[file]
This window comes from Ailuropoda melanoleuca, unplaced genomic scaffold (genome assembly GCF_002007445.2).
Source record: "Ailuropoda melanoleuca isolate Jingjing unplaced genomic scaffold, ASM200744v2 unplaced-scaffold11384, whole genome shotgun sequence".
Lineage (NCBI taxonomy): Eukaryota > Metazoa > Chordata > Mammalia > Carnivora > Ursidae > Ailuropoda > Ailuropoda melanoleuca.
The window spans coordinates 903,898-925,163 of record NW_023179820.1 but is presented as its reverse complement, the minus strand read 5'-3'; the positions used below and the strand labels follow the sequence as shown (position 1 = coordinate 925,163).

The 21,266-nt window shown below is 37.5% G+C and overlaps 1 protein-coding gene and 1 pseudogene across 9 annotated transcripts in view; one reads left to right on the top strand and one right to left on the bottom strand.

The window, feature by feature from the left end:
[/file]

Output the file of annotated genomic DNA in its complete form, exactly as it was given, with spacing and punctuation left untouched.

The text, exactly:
This window comes from Ailuropoda melanoleuca, unplaced genomic scaffold (genome assembly GCF_002007445.2).
Source record: "Ailuropoda melanoleuca isolate Jingjing unplaced genomic scaffold, ASM200744v2 unplaced-scaffold11384, whole genome shotgun sequence".
Lineage (NCBI taxonomy): Eukaryota > Metazoa > Chordata > Mammalia > Carnivora > Ursidae > Ailuropoda > Ailuropoda melanoleuca.
The window spans coordinates 903,898-925,163 of record NW_023179820.1 but is presented as its reverse complement, the minus strand read 5'-3'; the positions used below and the strand labels follow the sequence as shown (position 1 = coordinate 925,163).

The 21,266-nt window shown below is 37.5% G+C and overlaps 1 protein-coding gene and 1 pseudogene across 9 annotated transcripts in view; one reads left to right on the top strand and one right to left on the bottom strand.

The window, feature by feature from the left end: